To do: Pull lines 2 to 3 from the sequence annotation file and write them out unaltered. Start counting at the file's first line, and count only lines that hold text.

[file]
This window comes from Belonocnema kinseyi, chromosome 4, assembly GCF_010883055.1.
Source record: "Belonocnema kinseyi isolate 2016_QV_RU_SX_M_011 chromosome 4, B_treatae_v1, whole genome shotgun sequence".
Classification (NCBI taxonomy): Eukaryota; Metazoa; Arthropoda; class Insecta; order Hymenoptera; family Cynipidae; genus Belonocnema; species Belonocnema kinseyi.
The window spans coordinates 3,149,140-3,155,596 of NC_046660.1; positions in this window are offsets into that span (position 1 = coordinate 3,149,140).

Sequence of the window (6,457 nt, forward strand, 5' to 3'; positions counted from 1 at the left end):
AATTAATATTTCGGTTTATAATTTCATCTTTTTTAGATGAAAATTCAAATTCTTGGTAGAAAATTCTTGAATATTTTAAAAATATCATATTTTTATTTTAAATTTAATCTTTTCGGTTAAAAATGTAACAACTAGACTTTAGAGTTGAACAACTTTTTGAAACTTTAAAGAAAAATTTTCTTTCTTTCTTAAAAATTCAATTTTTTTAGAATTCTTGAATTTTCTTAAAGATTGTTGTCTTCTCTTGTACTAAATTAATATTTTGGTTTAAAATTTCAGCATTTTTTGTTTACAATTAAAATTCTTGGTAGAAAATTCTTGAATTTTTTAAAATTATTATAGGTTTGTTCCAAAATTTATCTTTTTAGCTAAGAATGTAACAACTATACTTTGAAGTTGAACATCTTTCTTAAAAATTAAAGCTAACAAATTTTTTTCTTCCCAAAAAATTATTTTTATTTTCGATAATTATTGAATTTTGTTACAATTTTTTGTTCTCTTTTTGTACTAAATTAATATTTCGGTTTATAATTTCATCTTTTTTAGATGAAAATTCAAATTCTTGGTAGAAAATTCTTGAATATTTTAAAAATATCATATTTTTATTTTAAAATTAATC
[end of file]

Source record: "Belonocnema kinseyi isolate 2016_QV_RU_SX_M_011 chromosome 4, B_treatae_v1, whole genome shotgun sequence".
Classification (NCBI taxonomy): Eukaryota; Metazoa; Arthropoda; class Insecta; order Hymenoptera; family Cynipidae; genus Belonocnema; species Belonocnema kinseyi.